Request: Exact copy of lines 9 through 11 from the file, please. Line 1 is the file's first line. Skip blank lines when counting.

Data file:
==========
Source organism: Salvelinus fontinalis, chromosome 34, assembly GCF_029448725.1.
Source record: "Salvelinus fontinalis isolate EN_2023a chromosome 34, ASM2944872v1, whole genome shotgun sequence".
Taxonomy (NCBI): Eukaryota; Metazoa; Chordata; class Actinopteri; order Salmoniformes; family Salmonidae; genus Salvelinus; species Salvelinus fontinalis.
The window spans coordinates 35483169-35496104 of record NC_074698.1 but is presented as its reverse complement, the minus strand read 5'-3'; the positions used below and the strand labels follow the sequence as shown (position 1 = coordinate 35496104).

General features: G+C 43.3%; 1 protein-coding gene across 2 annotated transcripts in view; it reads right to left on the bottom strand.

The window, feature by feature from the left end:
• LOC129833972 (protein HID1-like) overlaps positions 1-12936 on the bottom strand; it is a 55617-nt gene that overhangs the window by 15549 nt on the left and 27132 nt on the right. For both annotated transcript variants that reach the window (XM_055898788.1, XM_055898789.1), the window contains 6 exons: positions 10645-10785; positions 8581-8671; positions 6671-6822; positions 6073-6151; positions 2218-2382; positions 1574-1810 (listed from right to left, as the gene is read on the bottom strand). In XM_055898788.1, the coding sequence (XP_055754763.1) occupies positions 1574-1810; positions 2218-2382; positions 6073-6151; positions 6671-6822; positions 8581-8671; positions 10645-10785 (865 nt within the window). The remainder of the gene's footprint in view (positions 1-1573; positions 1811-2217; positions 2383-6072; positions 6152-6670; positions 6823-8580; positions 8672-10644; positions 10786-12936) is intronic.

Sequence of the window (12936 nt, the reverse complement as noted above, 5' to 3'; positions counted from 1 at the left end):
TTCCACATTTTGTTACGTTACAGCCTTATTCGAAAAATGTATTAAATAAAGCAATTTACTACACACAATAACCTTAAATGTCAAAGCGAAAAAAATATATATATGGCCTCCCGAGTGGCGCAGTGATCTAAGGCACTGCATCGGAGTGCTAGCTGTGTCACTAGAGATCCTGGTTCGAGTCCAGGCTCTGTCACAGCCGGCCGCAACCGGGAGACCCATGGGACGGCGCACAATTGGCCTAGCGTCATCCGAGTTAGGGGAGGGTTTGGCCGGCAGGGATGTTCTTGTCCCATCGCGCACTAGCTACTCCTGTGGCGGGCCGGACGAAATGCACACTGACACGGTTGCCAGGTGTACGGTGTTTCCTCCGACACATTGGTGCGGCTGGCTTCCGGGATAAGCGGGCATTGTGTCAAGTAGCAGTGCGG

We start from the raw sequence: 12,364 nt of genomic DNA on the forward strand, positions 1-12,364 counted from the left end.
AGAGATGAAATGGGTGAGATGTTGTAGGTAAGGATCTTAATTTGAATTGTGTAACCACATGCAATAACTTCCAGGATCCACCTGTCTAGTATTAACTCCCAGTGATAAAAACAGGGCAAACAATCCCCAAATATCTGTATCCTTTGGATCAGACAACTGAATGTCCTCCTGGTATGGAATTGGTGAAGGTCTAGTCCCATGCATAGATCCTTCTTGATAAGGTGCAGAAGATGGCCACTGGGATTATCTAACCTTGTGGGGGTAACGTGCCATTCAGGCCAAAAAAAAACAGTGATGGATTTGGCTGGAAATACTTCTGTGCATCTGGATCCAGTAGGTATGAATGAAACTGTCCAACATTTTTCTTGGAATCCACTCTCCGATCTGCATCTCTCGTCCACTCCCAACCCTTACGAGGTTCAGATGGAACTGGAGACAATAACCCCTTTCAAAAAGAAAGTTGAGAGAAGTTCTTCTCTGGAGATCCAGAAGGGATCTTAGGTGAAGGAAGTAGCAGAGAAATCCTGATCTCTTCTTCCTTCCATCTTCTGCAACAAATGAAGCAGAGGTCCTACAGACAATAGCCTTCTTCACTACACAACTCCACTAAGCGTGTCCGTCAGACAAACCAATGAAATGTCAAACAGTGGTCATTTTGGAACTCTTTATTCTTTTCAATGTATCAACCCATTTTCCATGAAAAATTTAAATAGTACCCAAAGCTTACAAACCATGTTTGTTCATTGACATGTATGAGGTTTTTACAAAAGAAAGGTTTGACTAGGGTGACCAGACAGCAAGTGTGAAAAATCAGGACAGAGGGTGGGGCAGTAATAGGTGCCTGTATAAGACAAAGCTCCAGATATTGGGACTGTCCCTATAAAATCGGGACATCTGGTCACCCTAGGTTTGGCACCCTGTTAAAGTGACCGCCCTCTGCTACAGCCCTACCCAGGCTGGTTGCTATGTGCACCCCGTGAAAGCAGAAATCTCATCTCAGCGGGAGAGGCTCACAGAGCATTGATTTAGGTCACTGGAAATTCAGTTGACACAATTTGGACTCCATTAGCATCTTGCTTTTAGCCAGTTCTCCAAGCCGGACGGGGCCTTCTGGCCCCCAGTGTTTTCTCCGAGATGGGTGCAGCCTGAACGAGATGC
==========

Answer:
TTCCACATTTTGTTACGTTACAGCCTTATTCGAAAAATGTATTAAATAAAGCAATTTACTACACACAATAACCTTAAATGTCAAAGCGAAAAAAATATATATATGGCCTCCCGAGTGGCGCAGTGATCTAAGGCACTGCATCGGAGTGCTAGCTGTGTCACTAGAGATCCTGGTTCGAGTCCAGGCTCTGTCACAGCCGGCCGCAACCGGGAGACCCATGGGACGGCGCACAATTGGCCTAGCGTCATCCGAGTTAGGGGAGGGTTTGGCCGGCAGGGATGTTCTTGTCCCATCGCGCACTAGCTACTCCTGTGGCGGGCCGGACGAAATGCACACTGACACGGTTGCCAGGTGTACGGTGTTTCCTCCGACACATTGGTGCGGCTGGCTTCCGGGATAAGCGGGCATTGTGTCAAGTAGCAGTGCGG

We start from the raw sequence: 12,364 nt of genomic DNA on the forward strand, positions 1-12,364 counted from the left end.
AGAGATGAAATGGGTGAGATGTTGTAGGTAAGGATCTTAATTTGAATTGTGTAACCACATGCAATAACTTCCAGGATCCACCTGTCTAGTATTAACTCCCAGTGATAAAAACAGGGCAAACAATCCCCAAATATCTGTATCCTTTGGATCAGACAACTGAATGTCCTCCTGGTATGGAATTGGTGAAGGTCTAGTCCCATGCATAGATCCTTCTTGATAAGGTGCAGAAGATGGCCACTGGGATTATCTAACCTTGTGGGGGTAACGTGCCATTCAGGCCAAAAAAAAACAGTGATGGATTTGGCTGGAAATACTTCTGTGCATCTGGATCCAGTAGGTATGAATGAAACTGTCCAACATTTTTCTTGGAATCCACTCTCCGATCTGCATCTCTCGTCCACTCCCAACCCTTACGAGGTTCAGATGGAACTGGAGACAATAACCCCTTTCAAAAAGAAAGTTGAGAGAAGTTCTTCTCTGGAGATCCAGAAGGGATCTTAGGTGAAGGAAGTAGCAGAGAAATCCTGATCTCTTCTTCCTTCCATCTTCTGCAACAAATGAAGCAGAGGTCCTACAGACAATAGCCTTCTTCACTACACAACTCCACTAAGCGTGTCCGTCAGACAAACCAATGAAATGTCAAACAGTGGTCATTTTGGAACTCTTTATTCTTTTCAATGTATCAACCCATTTTCCATGAAAAATTTAAATAGTACCCAAAGCTTACAAACCATGTTTGTTCATTGACATGTATGAGGTTTTTACAAAAGAAAGGTTTGACTAGGGTGACCAGACAGCAAGTGTGAAAAATCAGGACAGAGGGTGGGGCAGTAATAGGTGCCTGTATAAGACAAAGCTCCAGATATTGGGACTGTCCCTATAAAATCGGGACATCTGGTCACCCTAGGTTTGGCACCCTGTTAAAGTGACCGCCCTCTGCTACAGCCCTACCCAGGCTGGTTGCTATGTGCACCCCGTGAAAGCAGAAATCTCATCTCAGCGGGAGAGGCTCACAGAGCATTGATTTAGGTCACTGGAAATTCAGTTGACACAATTTGGACTCCATTAGCATCTTGCTTTTAGCCAGTTCTCCAAGCCGGACGGGGCCTTCTGGCCCCCAGTGTTTTCTCCGAGATGGGTGCAGCCTGAACGAGATGC